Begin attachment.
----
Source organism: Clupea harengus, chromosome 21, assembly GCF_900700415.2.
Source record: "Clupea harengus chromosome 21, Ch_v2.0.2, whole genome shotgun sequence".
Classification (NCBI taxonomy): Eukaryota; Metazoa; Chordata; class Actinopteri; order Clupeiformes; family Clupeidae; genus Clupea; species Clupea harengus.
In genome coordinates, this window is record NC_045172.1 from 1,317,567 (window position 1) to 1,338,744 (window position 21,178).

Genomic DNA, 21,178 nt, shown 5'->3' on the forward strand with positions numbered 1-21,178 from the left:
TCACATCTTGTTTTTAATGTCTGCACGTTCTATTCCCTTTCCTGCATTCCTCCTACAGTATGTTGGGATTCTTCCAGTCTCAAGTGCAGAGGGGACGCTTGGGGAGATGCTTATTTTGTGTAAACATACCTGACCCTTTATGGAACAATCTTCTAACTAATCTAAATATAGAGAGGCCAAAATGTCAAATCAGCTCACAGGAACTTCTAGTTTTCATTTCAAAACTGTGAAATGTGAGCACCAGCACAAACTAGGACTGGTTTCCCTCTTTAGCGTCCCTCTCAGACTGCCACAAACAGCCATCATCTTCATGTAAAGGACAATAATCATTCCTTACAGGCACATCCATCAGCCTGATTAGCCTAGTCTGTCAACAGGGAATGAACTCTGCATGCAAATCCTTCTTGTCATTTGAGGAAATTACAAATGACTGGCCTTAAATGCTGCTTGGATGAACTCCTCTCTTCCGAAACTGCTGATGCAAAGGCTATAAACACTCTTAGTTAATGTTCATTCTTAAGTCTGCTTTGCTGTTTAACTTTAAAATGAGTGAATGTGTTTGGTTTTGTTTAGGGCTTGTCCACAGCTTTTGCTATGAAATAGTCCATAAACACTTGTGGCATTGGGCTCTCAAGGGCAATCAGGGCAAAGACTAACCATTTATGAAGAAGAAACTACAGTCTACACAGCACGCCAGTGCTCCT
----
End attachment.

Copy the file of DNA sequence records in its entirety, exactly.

Source organism: Clupea harengus, chromosome 21, assembly GCF_900700415.2.
Source record: "Clupea harengus chromosome 21, Ch_v2.0.2, whole genome shotgun sequence".
Classification (NCBI taxonomy): Eukaryota; Metazoa; Chordata; class Actinopteri; order Clupeiformes; family Clupeidae; genus Clupea; species Clupea harengus.
In genome coordinates, this window is record NC_045172.1 from 1,317,567 (window position 1) to 1,338,744 (window position 21,178).

Genomic DNA, 21,178 nt, shown 5'->3' on the forward strand with positions numbered 1-21,178 from the left:
TCACATCTTGTTTTTAATGTCTGCACGTTCTATTCCCTTTCCTGCATTCCTCCTACAGTATGTTGGGATTCTTCCAGTCTCAAGTGCAGAGGGGACGCTTGGGGAGATGCTTATTTTGTGTAAACATACCTGACCCTTTATGGAACAATCTTCTAACTAATCTAAATATAGAGAGGCCAAAATGTCAAATCAGCTCACAGGAACTTCTAGTTTTCATTTCAAAACTGTGAAATGTGAGCACCAGCACAAACTAGGACTGGTTTCCCTCTTTAGCGTCCCTCTCAGACTGCCACAAACAGCCATCATCTTCATGTAAAGGACAATAATCATTCCTTACAGGCACATCCATCAGCCTGATTAGCCTAGTCTGTCAACAGGGAATGAACTCTGCATGCAAATCCTTCTTGTCATTTGAGGAAATTACAAATGACTGGCCTTAAATGCTGCTTGGATGAACTCCTCTCTTCCGAAACTGCTGATGCAAAGGCTATAAACACTCTTAGTTAATGTTCATTCTTAAGTCTGCTTTGCTGTTTAACTTTAAAATGAGTGAATGTGTTTGGTTTTGTTTAGGGCTTGTCCACAGCTTTTGCTATGAAATAGTCCATAAACACTTGTGGCATTGGGCTCTCAAGGGCAATCAGGGCAAAGACTAACCATTTATGAAGAAGAAACTACAGTCTACACAGCACGCCAGTGCTCCT